‘Vaccine’ Developed That Could Eliminate All Traces of Cancer (Research)

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'Vaccine' Developed That Could Eliminate All Traces of Cancer (Research)
'Vaccine' Developed That Could Eliminate All Traces of Cancer (Research)

Scientists at Stanford University say they have developed a cancer vaccine that has completely eliminated tumors in mice, and human trials are on the way.According to researchers, small amounts of two immune-stimulating agents that were injected into the mice’s tumors led to the “complete obliteration” of cancerous cells.

The vaccine worked on laboratory mice with transplanted mouse lymphoma tumors in two sites on their bodies. When scientists injected one tumor site, they found that tumors in the second, untreated site also disappeared. The researchers said they saw similar results in mice with breast, colon and melanoma tumors.

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“When we use these two agents together, we see the elimination of tumors all over the body,” said Ronald Levy, MD, professor of oncology. “This approach bypasses the need to identify tumor-specific immune targets and doesn’t require wholesale activation of the immune system or customization of a patient’s immune cells.”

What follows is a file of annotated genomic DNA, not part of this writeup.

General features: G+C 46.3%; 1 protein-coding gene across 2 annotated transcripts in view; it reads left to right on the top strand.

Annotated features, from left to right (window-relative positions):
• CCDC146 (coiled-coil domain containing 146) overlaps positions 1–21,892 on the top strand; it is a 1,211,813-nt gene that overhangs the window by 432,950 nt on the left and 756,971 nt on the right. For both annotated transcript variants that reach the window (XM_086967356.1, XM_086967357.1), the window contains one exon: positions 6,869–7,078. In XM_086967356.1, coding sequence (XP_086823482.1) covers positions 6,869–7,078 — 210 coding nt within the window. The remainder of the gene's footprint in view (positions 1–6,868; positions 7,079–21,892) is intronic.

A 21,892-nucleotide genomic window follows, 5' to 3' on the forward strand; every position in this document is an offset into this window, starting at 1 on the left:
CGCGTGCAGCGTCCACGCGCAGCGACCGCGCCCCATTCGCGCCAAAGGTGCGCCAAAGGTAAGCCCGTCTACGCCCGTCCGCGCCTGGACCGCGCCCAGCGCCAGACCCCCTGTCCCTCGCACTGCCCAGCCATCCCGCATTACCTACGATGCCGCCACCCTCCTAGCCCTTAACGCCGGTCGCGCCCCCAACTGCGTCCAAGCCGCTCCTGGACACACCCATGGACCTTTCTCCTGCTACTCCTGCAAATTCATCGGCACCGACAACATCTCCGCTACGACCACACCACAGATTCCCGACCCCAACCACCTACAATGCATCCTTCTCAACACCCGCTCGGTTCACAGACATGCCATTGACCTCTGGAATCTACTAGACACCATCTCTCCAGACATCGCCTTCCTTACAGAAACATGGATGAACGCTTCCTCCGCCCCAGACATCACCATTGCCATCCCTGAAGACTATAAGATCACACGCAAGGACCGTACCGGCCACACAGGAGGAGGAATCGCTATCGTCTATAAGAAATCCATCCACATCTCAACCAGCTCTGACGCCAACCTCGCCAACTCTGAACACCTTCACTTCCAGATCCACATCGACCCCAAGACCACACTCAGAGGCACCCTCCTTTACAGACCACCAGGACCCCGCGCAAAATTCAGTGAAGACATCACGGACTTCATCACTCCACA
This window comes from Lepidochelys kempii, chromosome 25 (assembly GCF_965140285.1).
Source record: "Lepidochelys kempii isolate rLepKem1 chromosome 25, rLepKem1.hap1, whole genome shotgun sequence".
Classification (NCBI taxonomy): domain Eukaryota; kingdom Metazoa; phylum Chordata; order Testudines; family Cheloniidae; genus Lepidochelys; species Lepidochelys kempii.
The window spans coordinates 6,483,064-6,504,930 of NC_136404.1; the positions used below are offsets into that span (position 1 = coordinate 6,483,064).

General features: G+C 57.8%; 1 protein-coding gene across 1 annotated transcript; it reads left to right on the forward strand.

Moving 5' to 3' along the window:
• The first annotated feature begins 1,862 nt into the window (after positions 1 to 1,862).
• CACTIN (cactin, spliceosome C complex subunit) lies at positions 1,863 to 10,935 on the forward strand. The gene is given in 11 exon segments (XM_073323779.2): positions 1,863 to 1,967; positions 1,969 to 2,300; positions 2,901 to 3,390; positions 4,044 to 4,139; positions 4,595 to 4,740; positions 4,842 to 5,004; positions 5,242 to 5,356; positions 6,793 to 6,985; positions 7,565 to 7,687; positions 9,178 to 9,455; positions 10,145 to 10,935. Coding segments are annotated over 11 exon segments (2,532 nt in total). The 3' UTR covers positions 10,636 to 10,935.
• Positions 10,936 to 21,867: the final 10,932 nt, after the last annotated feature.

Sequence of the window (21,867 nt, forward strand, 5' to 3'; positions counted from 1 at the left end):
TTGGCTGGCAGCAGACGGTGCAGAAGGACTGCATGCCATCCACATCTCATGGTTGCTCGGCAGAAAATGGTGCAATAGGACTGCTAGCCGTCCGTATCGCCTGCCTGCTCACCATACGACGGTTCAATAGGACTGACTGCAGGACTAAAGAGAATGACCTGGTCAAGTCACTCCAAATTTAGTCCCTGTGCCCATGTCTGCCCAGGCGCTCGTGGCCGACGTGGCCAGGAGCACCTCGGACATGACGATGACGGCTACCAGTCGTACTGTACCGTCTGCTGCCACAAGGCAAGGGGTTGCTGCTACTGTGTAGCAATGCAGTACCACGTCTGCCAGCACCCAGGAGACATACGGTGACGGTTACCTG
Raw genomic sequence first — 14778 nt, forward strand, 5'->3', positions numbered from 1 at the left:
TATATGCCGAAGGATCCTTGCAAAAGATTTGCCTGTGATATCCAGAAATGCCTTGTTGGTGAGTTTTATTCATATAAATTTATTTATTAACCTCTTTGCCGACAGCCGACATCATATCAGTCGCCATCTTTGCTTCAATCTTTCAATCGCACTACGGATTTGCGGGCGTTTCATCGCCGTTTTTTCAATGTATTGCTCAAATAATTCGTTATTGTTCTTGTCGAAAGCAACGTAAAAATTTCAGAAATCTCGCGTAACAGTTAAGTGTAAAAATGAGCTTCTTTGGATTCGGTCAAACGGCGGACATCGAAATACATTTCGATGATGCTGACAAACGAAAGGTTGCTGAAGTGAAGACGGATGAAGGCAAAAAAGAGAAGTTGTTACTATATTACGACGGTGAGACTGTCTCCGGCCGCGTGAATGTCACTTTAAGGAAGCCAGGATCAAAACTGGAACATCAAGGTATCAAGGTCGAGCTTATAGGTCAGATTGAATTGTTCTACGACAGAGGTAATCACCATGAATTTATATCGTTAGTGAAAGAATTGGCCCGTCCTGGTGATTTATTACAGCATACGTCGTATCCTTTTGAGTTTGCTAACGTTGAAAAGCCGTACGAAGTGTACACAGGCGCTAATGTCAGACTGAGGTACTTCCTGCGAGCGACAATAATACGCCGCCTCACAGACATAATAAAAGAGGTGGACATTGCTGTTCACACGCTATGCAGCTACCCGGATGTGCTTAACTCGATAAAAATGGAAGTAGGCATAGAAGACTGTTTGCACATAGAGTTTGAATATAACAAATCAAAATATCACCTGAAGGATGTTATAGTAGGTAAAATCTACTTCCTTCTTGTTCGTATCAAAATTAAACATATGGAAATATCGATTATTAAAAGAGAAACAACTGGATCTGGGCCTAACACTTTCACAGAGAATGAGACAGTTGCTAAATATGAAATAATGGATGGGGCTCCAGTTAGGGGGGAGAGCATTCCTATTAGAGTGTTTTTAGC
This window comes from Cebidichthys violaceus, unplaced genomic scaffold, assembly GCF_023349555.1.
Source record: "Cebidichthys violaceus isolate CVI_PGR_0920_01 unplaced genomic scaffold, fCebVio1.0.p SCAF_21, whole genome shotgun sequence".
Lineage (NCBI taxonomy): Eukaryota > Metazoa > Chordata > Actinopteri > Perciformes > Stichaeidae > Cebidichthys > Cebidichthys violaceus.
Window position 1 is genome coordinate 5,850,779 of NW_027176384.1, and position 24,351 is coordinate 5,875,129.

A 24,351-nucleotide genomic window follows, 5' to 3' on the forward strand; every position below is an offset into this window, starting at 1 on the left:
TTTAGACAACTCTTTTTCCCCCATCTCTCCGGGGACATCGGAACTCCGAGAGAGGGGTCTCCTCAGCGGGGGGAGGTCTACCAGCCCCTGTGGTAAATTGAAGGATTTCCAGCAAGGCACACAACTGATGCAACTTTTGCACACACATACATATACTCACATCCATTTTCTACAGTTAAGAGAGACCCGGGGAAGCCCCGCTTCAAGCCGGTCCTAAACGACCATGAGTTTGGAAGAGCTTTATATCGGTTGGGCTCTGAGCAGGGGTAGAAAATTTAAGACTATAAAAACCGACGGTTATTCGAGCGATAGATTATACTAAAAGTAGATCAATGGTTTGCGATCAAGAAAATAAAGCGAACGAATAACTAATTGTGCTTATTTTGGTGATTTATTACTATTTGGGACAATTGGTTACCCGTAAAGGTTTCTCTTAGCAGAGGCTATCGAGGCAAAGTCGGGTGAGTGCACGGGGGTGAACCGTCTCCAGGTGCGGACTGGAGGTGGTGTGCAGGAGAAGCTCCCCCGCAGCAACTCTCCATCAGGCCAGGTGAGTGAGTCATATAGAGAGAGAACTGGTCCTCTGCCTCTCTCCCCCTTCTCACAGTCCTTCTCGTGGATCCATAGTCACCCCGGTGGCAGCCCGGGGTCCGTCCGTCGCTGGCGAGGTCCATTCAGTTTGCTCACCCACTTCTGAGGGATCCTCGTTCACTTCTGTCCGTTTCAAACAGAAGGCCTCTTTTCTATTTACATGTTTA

Scientists published their findings in the Science Translational Medicine journal last Wednesday.

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Unlike traditional vaccines that target an infection before a virus or bacteria is introduced into the body, this shot is meant to be administered after a person is diagnosed with cancer, triggering the immune system to target the cancer cells. Scientists tested the vaccine on 90 mice, with 87 being cured of cancer. The cancer returned in three of the mice, but the tumors again regressed after a second treatment.

“In the mice, we saw amazing, bodywide effects, including the elimination of tumors all over the animal,” he said.

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Scientists said they have launched a clinical trial to test the effect of the treatment in patients with low-grade lymphoma. If successful, Levy believes the treatment could be useful for many tumor types.

“I don’t think there’s a limit to the type of tumor we could potentially treat, as long as it has been infiltrated by the immune system,” Levy said.

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